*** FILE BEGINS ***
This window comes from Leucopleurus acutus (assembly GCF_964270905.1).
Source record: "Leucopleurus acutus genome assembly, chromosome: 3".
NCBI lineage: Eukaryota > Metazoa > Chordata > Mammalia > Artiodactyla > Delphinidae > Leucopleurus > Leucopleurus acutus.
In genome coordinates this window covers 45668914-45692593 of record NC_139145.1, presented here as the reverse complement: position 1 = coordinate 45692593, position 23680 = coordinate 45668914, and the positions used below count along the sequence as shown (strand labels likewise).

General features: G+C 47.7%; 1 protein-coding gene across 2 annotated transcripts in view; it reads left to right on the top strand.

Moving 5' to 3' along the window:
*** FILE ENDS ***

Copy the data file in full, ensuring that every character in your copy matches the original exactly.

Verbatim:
This window comes from Leucopleurus acutus (assembly GCF_964270905.1).
Source record: "Leucopleurus acutus genome assembly, chromosome: 3".
NCBI lineage: Eukaryota > Metazoa > Chordata > Mammalia > Artiodactyla > Delphinidae > Leucopleurus > Leucopleurus acutus.
In genome coordinates this window covers 45668914-45692593 of record NC_139145.1, presented here as the reverse complement: position 1 = coordinate 45692593, position 23680 = coordinate 45668914, and the positions used below count along the sequence as shown (strand labels likewise).

General features: G+C 47.7%; 1 protein-coding gene across 2 annotated transcripts in view; it reads left to right on the top strand.

Moving 5' to 3' along the window: